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Unformatted text preview: s paper that consequentialism cannot provide a satisfactory account of the goodness of actions, on the most natural approach to the question. I will also argue that, strictly speaking, a consequentialist cannot judge one action to be better or worse than another action performed at a different time or by a different person. Even if such theories are thought to be primarily concerned with rightness, this would be surprising; but in light of recent work challenging the place of rightness in consequentialism, it seems particularly disturbing. If actions are neither right (or wrong) nor good (or bad), what moral judgments do apply to them? Doesn't the rejection of both rightness and goodness, as applied to actions, leave consequentialism unacceptably impoverished? CONSEQUENTIALISM CANNOT FORM THE BASIS OF MORAL JUDGEMENT Consequentialists give no criteria for which actions are right or wrong when such choices need to be made before decisions. Alastair Norcross, department of Philosophy, Southern Methodist University, THE PHILOSOPHICAL REVIEW, January, 1997, p. 31. If my suspicion is correct, and, further, if the reasons for a consequentialist to reject rightness prove compelling, what can a consequentialist say about the moral status of actions? It appears that she can truly say of an action only how much better or worse it is than other possible alternatives. But common sense tells us that actions are (at least sometimes) right or wrong, good or bad. We look to moral theories to give us an account of what makes actions right or wrong, and good or bad. How, then, can consequentialism claim to be a moral theory, if it can give no clear sense to such notions? CONSEQUENTIALISM SHOULD BE REPLACED BY A PERSONAL SENSE OF DUTY Alastair Norcross, department of Philosophy, Southern Methodist University, THE PHILOSOPHICAL REVIEW, January, 1997, p. 33. When we contemplate a course of action, instead of asking whether we are doing better or worse than other people, we should ask whether there are better alternatives th...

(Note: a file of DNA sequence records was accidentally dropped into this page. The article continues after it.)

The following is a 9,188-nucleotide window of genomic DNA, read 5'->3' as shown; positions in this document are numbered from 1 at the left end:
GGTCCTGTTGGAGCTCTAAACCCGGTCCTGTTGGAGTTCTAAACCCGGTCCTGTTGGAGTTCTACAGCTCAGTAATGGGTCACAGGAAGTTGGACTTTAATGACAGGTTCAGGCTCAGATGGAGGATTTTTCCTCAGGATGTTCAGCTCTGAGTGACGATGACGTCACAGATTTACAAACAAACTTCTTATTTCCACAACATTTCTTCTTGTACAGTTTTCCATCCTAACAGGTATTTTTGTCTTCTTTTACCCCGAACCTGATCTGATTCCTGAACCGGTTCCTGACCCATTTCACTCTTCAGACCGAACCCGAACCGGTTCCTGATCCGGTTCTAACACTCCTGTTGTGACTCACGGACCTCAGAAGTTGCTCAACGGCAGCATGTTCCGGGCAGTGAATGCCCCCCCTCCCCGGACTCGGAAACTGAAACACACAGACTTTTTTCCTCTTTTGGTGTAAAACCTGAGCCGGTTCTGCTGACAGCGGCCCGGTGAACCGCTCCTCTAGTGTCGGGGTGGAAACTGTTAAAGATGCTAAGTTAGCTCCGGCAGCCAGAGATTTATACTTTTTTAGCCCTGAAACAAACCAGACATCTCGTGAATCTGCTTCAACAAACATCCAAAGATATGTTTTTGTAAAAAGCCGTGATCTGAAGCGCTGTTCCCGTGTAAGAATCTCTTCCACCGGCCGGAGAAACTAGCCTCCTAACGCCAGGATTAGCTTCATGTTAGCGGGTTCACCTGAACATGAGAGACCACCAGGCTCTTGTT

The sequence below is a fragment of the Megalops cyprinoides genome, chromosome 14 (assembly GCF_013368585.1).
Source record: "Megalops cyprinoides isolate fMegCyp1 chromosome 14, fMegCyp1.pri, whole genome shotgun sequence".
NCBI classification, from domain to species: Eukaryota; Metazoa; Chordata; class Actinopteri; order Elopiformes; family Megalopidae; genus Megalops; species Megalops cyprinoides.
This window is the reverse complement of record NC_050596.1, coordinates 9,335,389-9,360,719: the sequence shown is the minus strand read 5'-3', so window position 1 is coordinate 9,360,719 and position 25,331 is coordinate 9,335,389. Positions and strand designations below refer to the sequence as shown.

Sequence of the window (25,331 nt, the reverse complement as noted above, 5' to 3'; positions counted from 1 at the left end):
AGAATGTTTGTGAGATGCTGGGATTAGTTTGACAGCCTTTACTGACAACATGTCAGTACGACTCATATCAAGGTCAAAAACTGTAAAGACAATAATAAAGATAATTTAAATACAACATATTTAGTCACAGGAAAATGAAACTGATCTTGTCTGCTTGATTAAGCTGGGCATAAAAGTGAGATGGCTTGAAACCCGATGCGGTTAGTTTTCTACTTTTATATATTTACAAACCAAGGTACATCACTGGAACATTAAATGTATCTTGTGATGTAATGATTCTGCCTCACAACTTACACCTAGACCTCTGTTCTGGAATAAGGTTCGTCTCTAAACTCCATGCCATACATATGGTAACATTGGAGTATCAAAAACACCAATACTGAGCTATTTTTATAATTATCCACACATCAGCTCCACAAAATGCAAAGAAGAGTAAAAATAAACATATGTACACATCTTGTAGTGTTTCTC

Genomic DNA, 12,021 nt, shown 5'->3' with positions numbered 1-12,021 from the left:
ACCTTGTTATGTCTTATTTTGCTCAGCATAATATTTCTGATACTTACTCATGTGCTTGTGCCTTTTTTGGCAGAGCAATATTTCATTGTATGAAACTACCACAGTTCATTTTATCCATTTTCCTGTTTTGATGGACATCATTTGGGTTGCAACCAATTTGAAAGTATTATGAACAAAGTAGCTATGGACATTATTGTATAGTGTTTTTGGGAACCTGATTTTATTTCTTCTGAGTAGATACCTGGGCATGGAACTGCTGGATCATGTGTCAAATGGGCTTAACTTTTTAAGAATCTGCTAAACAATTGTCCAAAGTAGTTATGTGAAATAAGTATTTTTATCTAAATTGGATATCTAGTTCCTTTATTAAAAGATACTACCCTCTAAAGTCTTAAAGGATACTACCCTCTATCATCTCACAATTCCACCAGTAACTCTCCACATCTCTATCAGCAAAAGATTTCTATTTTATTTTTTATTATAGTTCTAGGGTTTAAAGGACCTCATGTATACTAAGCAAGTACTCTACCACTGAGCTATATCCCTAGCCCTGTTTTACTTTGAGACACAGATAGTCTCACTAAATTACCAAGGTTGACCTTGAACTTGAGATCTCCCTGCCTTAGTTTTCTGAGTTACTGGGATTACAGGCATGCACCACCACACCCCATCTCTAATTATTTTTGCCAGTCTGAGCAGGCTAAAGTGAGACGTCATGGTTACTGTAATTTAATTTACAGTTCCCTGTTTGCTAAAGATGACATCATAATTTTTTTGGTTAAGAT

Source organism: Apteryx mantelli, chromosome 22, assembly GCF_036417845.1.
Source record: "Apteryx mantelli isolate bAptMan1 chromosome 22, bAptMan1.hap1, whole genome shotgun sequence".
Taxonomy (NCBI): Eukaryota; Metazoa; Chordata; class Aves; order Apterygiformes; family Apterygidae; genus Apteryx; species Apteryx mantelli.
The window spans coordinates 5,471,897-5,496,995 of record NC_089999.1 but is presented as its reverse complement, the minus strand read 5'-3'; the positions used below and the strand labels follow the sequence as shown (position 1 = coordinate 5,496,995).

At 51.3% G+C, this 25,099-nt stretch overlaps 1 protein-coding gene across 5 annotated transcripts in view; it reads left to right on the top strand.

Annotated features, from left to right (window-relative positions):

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This document was uploaded on 11/20/2013.
- Fall '13